Chile copper giants seek stability in uncertain political times

Reference image of the protests in Chile in 2019. (Image by Carlos Figueroa, Wikimedia Commons)

Chile’s mining sector is looking for certainty amid political fog in the world’s top copper producer, which is redrafting its constitution and on Sunday is headed for a polarized vote led by outsider candidates on the far left and right.

The front-runners have kept their powder dry on copper in the campaign so far, hinting at hikes to royalties on mining profits. There has also been vague talk from far-right poll leader José Antonio Kast to allow more private investment in state miner Codelco.

The Nov. 21 presidential vote, the first since months of angry protests over inequality rocked Chile in 2019, has become a polarized battle between a leftist coalition led by 35-year-old protest leader Gabriel Boric and ultraconservative Kast.

The battle will be key for the mining sector, which has increasingly come under the spotlight in the region as governments looked to bolster state coffers to drive an economic rebound after the impact of the coronavirus pandemic.

Kast and Boric are from outside Chile’s mainstream political parties, with voter anger over pensions, healthcare, education and costs driving demand for change – similar to the abrupt rise of former teacher President Pedro Castillo

“There are candidacies that are at opposite extremes and there is talk of a polarization as a factor that can make any next government complex,” said Alejandra Wood, Santiago-based executive director of the Center for Copper Studies (CESCO).

“The presidential campaign adds uncertainty,” she added.

The country is already debating a new constitution and a controversial mining royalty bill that could sharply hike tariffs on the sector. A new glacier protection law, which could impact some key mines, also still needs to be defined.

Chile is the world’s No. 1 producer of copper and one of the biggest suppliers of electric battery metal lithium, with demand rising amid a global shift toward electric vehicles.

Kast and Boric are the favorites to make it to a second-round run-off. If no candidate gets a simple majority on Sunday, the top two will compete in a head-to-head ballot on Dec. 19. A host of legislative and regional offices are also up for grabs in Sunday’s election.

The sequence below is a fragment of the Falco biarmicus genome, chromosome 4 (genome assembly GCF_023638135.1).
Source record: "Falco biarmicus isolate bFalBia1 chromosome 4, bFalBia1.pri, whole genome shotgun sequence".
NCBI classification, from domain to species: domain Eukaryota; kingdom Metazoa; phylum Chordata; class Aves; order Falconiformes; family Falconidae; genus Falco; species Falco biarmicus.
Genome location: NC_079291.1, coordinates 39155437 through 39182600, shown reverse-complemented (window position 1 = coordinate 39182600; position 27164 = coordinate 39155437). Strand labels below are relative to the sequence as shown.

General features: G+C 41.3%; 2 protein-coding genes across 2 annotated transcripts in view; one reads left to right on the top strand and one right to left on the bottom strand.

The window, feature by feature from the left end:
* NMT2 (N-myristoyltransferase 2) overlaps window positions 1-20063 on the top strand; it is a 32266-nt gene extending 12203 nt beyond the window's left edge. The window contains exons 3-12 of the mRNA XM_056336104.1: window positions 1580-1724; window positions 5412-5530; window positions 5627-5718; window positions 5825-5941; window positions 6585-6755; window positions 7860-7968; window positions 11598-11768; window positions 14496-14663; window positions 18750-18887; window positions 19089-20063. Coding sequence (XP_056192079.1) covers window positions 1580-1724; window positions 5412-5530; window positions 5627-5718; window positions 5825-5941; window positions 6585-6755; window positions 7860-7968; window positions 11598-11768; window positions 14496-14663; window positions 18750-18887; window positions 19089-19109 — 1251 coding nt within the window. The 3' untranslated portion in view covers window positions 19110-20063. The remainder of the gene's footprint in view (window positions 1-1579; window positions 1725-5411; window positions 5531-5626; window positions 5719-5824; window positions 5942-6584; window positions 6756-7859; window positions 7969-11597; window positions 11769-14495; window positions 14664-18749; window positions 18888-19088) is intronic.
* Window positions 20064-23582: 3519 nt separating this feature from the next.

‘Investment drought’

Francisco Acuña, analyst at industry consultancy CRU, said most candidates were aligned on plans to improve sustainability and lower emissions from mining, though there was little clarity on specific measures to achieve it.

Left-wing candidates like Boric and Senator Yasna Provoste have discussed royalties while Kast has proposed vague changes to mining property law to rev up the sector, including opening up state miner Codelco to more private investment.

“The risk is the uncertainty because there is no clear idea yet of what changes would look like,” Acuña said.

Diego Hernández, president of the National Mining Society (Sonami), which represents firms in the sector, told Reuters that whoever won the presidential race would need more investment in mining to propel growth, so they would need to sit down and negotiate terms.

Hernández said Kast, Provoste and center-right Sebastián Sichel appeared to recognize the importance of mining in different forms, though they criticized Boric’s talks of a more productive role for the State as “confusing.”

“With all the needs that the country has, we know that this (large state investments) is not available. Deep down there is a lack of maturity or reality,” he said.

Hernández said the elections would spark legal uncertainty, which could lead to a period of “investment drought” that could delay the availability of new copper and lithium to meet the expected increase in demand.

The government has projected mining investments of about $70 billion through the end of the decade, most from private firms.

CESCO’s Wood said the sector needed clarity quickly to help make sure developments moved ahead.

“I think the industry is waiting for signals of greater certainty and stability to make investment decisions,” she said.

(By Fabián Andrés Cambero; Editing by Adam Jourdan and Matthew Lewis)

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